Grand victory celebrations followed in Colombo’s Independence square where President rajapaksa was presented with a scroll of honour and a 2I- gun salute by the victorious service Chiefs. Descriptions of the event were profuse – from “The Rising of the East” to a “New Dawn in the East”, a reference to the seizing of the LTTE’s bastion after I4 years.
The Thoppigala celebrations were meant to give the President political traction. His celebration speech aimed at the Tamils glorified the actions of the armed forces in liberating the east from terrorism. Yet, dark clouds of scepticism remained even within the government. Rauf hakeem, one of rajapaksa’s ministers at that time, described the event as a political exercise built on military gains that made the Tamils feel like a conquered people.I0
Through its alliance with the Karuna group, the government was not only able to subdue the eastern province, but also ride to power through local and provincial elections in 2008. Karuna joined the Cabinet as Minister for national Integration.
Following the eastern victory, there were three scenarios on the table:
(A) political and military consolidation of the east with preparations for operations in the north; (B) launching the northern offensive after LTTE’s rejection of a political package; and (C) restoration of ceasefire, revival of the Sri Lanka Monitoring Mission (SLMM) and return to negotiations. Predictably, the option to take the war to the north was chosen. The idea of political devolution was far-fetched as it was never seriously on the government’s table.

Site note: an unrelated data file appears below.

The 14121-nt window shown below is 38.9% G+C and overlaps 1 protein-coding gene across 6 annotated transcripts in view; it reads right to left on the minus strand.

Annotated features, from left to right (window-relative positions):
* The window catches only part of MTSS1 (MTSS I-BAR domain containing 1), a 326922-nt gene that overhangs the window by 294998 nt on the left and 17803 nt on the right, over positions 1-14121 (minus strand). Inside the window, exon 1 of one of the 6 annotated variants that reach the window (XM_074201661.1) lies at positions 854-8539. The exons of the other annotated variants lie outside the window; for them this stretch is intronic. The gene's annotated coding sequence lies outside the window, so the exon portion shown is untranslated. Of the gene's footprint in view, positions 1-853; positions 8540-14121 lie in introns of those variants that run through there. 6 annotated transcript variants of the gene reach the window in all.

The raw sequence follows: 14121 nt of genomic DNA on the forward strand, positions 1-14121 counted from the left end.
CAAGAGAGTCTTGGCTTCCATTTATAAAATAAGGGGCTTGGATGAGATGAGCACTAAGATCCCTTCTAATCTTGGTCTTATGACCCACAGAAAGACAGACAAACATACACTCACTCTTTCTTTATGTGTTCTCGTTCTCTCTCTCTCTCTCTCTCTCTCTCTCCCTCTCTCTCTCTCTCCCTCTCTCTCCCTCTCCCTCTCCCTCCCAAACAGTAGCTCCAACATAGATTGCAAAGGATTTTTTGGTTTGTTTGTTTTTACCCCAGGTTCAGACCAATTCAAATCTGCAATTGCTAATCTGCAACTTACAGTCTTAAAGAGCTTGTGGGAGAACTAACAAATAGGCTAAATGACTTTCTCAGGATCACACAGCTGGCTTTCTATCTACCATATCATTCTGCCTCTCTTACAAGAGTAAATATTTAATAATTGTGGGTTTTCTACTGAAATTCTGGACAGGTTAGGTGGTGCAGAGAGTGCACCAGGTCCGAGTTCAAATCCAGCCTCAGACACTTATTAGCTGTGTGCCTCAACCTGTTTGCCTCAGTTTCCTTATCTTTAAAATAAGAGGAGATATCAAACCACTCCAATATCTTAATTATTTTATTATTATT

The Northern Offensive: A security Forces headquarters (Wanni) was established under Maj Gen Jagath Jayasooriya (later Lt Gen and Army Commander) which played a vital role in coordinating the operations of offensive formations and securing rear areas. It was the SLA’s biggest and strategically most important regional command, covering an area of 25,000 sq km, stretching from Pooneryn in the west to weli Oya in the east, Elephant Pass in the north and Anuradhapura in the south.
Under its charge were 5I battalions in the holding role, Area headquarters Mannar, 2I, 56 and 6I Infantry Divisions, Area headquarters Weli Oya and Task Forces 5 and 6. Three thousand Sri Lankan naval troops, several hundred Air Force personnel, I0,000 policemen and 5,000 home Guards were also in this sector. seven offensive formations consisting of 5I battalions were also under Gen Jayasooriya’s command. These were: 57, 58 and 59 Infantry Divisions and Task Forces I, 2, 3, 4 and 8. 55 and 57 Infantry Divisions were later attached from the Jaffna sector.11